Radiation Exposure in Cardiac Catheterization
Operator Behavior Matters
Ionizing radiation has detrimental effects on exposed human tissues. These effects are dose-related and include both tissue reactions, such as skin necrosis, and increased risk for stochastic events, such as radiation-induced cancer.
See Article by Georges et al
The development and refinement of advanced invasive cardiovascular procedures over the past 2 decades has led to increased exposure to both patients and to medical personnel. At the population level, between 1987 and 2006, exposure to medical radiation increased from 0.6 millisieverts (mSv) per year to 4 mSv per year.1 This exposure now exceeds that because of background radiation (average 3 mSv per year).
Patient exposure during an interventional cardiology procedure averages 8 to 10 mSv, with some complex procedures using substantially greater doses. Interventional operators receive an average effective dose of 1.2 microsieverts (μSv) per procedure for femoral access and 2.3 μSv for radial access.2 Consequently, a busy interventionalist performing 300 procedures a year with 80% radial access may accumulate 0.6 mSv occupational exposure in a year. Over a 30-year career, an operator would incur an exposure of 18 mSv. Exposures of these magnitudes for both patients and operators, while considered acceptable, are not trivial.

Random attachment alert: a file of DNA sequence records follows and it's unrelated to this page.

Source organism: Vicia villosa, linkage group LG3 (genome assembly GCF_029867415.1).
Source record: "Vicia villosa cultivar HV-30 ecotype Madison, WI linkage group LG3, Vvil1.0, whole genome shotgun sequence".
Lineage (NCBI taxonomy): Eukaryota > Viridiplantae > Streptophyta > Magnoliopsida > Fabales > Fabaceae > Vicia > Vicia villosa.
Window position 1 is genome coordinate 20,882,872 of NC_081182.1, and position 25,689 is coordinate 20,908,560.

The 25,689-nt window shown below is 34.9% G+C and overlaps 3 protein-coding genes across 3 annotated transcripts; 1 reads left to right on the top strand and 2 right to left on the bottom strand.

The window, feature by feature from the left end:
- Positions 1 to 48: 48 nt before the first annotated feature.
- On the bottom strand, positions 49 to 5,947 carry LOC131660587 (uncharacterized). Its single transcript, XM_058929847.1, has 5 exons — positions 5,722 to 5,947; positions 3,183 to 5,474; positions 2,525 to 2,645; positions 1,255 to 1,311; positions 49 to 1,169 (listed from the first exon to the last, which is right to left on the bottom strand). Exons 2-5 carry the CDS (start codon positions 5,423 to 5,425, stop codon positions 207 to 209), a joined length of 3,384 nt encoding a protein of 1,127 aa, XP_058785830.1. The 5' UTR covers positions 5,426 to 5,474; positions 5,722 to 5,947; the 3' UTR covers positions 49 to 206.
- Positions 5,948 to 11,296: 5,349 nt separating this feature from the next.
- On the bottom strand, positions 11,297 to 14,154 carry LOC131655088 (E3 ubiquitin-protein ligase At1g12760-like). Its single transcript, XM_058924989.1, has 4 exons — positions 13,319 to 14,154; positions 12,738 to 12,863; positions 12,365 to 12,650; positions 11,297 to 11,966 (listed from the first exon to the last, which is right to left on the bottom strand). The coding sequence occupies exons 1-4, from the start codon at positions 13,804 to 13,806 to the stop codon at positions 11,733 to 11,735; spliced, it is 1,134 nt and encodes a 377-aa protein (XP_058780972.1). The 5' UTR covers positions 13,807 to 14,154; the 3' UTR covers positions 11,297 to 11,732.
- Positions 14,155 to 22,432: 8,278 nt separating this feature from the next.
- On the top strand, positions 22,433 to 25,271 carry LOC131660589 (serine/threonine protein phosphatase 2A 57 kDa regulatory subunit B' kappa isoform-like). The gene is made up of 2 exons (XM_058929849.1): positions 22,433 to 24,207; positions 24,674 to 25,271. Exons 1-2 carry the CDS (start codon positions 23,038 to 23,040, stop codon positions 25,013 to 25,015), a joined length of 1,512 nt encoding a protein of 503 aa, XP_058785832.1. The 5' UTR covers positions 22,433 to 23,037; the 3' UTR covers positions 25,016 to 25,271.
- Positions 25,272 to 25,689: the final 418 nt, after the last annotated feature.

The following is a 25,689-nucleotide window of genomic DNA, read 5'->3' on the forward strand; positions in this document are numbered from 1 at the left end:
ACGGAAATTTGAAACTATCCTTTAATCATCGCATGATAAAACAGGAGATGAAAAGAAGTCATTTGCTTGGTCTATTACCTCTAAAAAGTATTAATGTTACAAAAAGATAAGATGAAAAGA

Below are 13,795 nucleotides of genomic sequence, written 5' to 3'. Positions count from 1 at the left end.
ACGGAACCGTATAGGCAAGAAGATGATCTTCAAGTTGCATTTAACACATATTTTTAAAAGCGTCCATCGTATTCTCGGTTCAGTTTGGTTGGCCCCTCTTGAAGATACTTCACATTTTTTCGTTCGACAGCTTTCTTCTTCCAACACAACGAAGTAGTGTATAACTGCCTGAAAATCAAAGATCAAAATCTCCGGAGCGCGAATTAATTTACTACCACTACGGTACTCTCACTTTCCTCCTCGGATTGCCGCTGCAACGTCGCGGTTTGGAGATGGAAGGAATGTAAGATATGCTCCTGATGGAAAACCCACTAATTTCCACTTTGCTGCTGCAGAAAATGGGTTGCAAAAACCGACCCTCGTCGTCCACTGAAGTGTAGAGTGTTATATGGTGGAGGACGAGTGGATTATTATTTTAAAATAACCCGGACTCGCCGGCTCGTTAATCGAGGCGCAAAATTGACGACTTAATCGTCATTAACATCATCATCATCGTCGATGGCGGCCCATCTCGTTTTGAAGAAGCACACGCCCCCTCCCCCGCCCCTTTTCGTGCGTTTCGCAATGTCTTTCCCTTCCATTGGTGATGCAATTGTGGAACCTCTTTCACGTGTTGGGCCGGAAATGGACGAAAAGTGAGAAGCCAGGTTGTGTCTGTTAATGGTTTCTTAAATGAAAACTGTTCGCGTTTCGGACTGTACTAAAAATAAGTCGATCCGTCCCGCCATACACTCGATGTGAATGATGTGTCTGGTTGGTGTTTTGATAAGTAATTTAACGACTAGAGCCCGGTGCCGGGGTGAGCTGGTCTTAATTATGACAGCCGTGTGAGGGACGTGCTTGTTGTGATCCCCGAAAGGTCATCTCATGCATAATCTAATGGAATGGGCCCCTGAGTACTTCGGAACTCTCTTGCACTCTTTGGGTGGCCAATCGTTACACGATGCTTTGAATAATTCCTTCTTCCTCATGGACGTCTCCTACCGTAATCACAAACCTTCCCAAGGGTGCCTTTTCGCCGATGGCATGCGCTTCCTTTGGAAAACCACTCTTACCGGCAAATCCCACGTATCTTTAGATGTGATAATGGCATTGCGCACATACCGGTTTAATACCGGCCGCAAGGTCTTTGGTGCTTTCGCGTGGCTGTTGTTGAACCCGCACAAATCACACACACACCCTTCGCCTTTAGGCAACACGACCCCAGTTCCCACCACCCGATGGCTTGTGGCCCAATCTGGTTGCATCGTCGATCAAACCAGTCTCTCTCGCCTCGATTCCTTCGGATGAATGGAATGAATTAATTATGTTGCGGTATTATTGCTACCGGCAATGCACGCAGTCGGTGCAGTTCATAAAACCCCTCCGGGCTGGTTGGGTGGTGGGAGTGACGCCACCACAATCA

While the great clinical value of x-ray fluoroscopically guided invasive cardiovascular procedures is considered to justify the modest hazard conferred by the attendant radiation exposure, the hazard magnitude is directly related to dose with no known threshold for stochastic effects. The ALARA principle (As Low As Reasonably Achievable) states that it is axiomatic that exposure to both patients and medical personnel should be minimized. This principle fosters an ongoing endeavor to reduce patient and operator dose without importantly compromising study quality.
We congratulate the authors of the study entitled “Time-Course Reduction in Patient Exposure to Radiation From Coronary Interventional Procedures: The Greater Paris Area Percutaneous Coronary Intervention Registry” published in this issue of Circulation: Cardiovascular Interventions.3 In our view, this study’s findings clearly demonstrate that operator awareness and conduct can effectively reduce radiation exposure.